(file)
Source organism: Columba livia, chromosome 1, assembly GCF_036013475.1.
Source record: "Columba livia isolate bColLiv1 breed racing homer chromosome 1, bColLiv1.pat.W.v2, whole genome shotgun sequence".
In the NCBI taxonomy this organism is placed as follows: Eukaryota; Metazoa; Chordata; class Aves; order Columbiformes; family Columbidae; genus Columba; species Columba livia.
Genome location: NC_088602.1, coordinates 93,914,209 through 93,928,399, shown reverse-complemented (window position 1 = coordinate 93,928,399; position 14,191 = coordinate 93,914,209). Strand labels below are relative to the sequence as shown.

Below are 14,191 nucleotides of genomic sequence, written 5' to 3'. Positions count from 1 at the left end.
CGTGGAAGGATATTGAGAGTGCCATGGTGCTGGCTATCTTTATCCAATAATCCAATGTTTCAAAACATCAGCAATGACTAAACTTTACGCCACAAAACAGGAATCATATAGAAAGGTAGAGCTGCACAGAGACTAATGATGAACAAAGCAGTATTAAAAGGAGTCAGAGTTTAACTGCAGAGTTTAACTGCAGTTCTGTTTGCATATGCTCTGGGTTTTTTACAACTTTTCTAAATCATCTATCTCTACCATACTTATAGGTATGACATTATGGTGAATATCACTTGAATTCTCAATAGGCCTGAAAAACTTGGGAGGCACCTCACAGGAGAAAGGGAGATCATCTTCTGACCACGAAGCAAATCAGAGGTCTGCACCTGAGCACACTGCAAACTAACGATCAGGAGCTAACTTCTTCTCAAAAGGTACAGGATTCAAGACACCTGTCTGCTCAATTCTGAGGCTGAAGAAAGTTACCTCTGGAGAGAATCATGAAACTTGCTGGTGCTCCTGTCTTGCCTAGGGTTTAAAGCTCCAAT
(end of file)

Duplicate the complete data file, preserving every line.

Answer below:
Source organism: Columba livia, chromosome 1, assembly GCF_036013475.1.
Source record: "Columba livia isolate bColLiv1 breed racing homer chromosome 1, bColLiv1.pat.W.v2, whole genome shotgun sequence".
In the NCBI taxonomy this organism is placed as follows: Eukaryota; Metazoa; Chordata; class Aves; order Columbiformes; family Columbidae; genus Columba; species Columba livia.
Genome location: NC_088602.1, coordinates 93,914,209 through 93,928,399, shown reverse-complemented (window position 1 = coordinate 93,928,399; position 14,191 = coordinate 93,914,209). Strand labels below are relative to the sequence as shown.

Below are 14,191 nucleotides of genomic sequence, written 5' to 3'. Positions count from 1 at the left end.
CGTGGAAGGATATTGAGAGTGCCATGGTGCTGGCTATCTTTATCCAATAATCCAATGTTTCAAAACATCAGCAATGACTAAACTTTACGCCACAAAACAGGAATCATATAGAAAGGTAGAGCTGCACAGAGACTAATGATGAACAAAGCAGTATTAAAAGGAGTCAGAGTTTAACTGCAGAGTTTAACTGCAGTTCTGTTTGCATATGCTCTGGGTTTTTTACAACTTTTCTAAATCATCTATCTCTACCATACTTATAGGTATGACATTATGGTGAATATCACTTGAATTCTCAATAGGCCTGAAAAACTTGGGAGGCACCTCACAGGAGAAAGGGAGATCATCTTCTGACCACGAAGCAAATCAGAGGTCTGCACCTGAGCACACTGCAAACTAACGATCAGGAGCTAACTTCTTCTCAAAAGGTACAGGATTCAAGACACCTGTCTGCTCAATTCTGAGGCTGAAGAAAGTTACCTCTGGAGAGAATCATGAAACTTGCTGGTGCTCCTGTCTTGCCTAGGGTTTAAAGCTCCAAT